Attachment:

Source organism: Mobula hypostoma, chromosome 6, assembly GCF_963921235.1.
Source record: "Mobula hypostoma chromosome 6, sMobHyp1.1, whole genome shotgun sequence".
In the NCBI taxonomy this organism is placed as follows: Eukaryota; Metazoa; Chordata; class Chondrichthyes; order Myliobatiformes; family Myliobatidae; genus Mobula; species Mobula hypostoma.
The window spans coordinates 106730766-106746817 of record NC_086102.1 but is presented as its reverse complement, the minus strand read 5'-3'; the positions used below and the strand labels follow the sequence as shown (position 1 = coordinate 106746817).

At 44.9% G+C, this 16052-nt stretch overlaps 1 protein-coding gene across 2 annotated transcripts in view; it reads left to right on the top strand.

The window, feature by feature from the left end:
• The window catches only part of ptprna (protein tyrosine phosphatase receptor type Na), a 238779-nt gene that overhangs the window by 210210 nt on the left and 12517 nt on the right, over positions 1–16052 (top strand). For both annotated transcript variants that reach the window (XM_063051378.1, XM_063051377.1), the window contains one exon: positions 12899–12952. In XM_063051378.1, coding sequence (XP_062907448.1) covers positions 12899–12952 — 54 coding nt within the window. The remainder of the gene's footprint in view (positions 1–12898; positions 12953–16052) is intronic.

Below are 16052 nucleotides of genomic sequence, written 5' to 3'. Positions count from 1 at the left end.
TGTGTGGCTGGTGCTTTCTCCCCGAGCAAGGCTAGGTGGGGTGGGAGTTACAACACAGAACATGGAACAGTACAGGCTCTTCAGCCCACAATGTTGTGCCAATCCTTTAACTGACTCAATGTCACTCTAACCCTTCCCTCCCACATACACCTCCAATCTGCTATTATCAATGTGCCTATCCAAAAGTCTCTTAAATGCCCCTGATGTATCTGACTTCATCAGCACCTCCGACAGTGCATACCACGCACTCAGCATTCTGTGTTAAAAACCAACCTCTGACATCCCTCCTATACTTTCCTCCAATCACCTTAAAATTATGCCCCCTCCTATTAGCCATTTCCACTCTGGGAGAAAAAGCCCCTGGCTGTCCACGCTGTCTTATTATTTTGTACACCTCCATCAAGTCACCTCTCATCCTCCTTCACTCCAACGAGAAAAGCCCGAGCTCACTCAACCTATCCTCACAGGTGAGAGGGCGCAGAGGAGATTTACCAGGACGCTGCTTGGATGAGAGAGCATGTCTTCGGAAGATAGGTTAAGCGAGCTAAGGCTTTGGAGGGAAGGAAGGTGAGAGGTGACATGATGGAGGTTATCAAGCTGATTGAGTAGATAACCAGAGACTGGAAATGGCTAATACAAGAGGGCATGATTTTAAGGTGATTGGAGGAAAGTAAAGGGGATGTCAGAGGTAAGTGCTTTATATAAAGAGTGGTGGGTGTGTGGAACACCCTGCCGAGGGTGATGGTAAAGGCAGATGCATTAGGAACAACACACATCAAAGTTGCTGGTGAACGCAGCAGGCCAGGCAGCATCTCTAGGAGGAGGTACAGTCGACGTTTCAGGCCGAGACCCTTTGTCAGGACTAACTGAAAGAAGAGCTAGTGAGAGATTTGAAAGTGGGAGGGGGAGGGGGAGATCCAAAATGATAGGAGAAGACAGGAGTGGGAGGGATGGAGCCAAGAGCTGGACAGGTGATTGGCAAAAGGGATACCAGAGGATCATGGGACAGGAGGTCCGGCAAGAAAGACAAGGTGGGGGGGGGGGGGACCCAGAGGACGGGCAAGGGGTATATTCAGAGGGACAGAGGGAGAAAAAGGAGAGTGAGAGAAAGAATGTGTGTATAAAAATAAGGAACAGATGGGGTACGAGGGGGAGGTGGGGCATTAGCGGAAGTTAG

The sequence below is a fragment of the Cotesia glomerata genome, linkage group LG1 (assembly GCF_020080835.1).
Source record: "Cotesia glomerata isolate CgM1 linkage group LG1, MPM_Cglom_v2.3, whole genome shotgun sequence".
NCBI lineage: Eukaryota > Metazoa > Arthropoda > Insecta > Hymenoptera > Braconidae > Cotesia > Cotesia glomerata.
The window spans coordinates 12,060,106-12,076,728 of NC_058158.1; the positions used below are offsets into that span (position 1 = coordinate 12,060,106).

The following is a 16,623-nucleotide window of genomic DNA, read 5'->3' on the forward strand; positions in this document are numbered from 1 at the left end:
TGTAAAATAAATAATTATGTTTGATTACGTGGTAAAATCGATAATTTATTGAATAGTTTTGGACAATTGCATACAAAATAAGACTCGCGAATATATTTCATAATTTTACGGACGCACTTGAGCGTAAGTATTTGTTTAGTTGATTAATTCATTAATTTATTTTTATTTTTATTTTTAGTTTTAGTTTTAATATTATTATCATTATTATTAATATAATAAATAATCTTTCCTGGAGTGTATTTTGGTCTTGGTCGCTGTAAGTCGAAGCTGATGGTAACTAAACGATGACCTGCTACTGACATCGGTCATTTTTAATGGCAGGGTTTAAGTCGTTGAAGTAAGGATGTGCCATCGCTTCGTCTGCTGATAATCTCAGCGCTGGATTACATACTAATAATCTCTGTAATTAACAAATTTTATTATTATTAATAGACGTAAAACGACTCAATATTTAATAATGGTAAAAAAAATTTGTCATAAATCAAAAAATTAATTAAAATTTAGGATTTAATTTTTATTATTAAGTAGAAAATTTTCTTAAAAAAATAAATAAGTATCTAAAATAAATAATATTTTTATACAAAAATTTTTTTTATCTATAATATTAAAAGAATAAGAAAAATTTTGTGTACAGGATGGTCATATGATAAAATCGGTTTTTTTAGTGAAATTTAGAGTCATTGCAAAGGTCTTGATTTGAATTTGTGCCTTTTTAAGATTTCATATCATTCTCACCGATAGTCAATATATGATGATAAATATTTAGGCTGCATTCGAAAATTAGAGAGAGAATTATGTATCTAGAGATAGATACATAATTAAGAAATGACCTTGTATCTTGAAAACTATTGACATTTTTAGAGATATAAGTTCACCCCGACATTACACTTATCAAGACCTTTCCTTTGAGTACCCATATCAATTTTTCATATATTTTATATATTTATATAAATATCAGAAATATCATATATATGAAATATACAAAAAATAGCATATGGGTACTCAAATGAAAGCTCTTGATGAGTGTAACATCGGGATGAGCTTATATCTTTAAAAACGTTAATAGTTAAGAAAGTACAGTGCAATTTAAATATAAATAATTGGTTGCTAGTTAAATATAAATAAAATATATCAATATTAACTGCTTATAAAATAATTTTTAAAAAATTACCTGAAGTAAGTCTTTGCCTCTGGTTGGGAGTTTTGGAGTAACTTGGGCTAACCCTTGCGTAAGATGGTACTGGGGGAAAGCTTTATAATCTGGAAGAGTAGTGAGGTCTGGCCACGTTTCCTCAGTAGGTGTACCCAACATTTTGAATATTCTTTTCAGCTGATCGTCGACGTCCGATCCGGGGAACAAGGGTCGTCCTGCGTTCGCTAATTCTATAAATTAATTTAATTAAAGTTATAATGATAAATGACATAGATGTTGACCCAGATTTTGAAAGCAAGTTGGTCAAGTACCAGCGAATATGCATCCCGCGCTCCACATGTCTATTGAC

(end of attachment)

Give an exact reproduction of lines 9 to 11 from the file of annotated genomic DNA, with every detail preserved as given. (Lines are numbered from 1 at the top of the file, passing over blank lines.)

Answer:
TGTGTGGCTGGTGCTTTCTCCCCGAGCAAGGCTAGGTGGGGTGGGAGTTACAACACAGAACATGGAACAGTACAGGCTCTTCAGCCCACAATGTTGTGCCAATCCTTTAACTGACTCAATGTCACTCTAACCCTTCCCTCCCACATACACCTCCAATCTGCTATTATCAATGTGCCTATCCAAAAGTCTCTTAAATGCCCCTGATGTATCTGACTTCATCAGCACCTCCGACAGTGCATACCACGCACTCAGCATTCTGTGTTAAAAACCAACCTCTGACATCCCTCCTATACTTTCCTCCAATCACCTTAAAATTATGCCCCCTCCTATTAGCCATTTCCACTCTGGGAGAAAAAGCCCCTGGCTGTCCACGCTGTCTTATTATTTTGTACACCTCCATCAAGTCACCTCTCATCCTCCTTCACTCCAACGAGAAAAGCCCGAGCTCACTCAACCTATCCTCACAGGTGAGAGGGCGCAGAGGAGATTTACCAGGACGCTGCTTGGATGAGAGAGCATGTCTTCGGAAGATAGGTTAAGCGAGCTAAGGCTTTGGAGGGAAGGAAGGTGAGAGGTGACATGATGGAGGTTATCAAGCTGATTGAGTAGATAACCAGAGACTGGAAATGGCTAATACAAGAGGGCATGATTTTAAGGTGATTGGAGGAAAGTAAAGGGGATGTCAGAGGTAAGTGCTTTATATAAAGAGTGGTGGGTGTGTGGAACACCCTGCCGAGGGTGATGGTAAAGGCAGATGCATTAGGAACAACACACATCAAAGTTGCTGGTGAACGCAGCAGGCCAGGCAGCATCTCTAGGAGGAGGTACAGTCGACGTTTCAGGCCGAGACCCTTTGTCAGGACTAACTGAAAGAAGAGCTAGTGAGAGATTTGAAAGTGGGAGGGGGAGGGGGAGATCCAAAATGATAGGAGAAGACAGGAGTGGGAGGGATGGAGCCAAGAGCTGGACAGGTGATTGGCAAAAGGGATACCAGAGGATCATGGGACAGGAGGTCCGGCAAGAAAGACAAGGTGGGGGGGGGGGGGACCCAGAGGACGGGCAAGGGGTATATTCAGAGGGACAGAGGGAGAAAAAGGAGAGTGAGAGAAAGAATGTGTGTATAAAAATAAGGAACAGATGGGGTACGAGGGGGAGGTGGGGCATTAGCGGAAGTTAG

The sequence below is a fragment of the Cotesia glomerata genome, linkage group LG1 (assembly GCF_020080835.1).
Source record: "Cotesia glomerata isolate CgM1 linkage group LG1, MPM_Cglom_v2.3, whole genome shotgun sequence".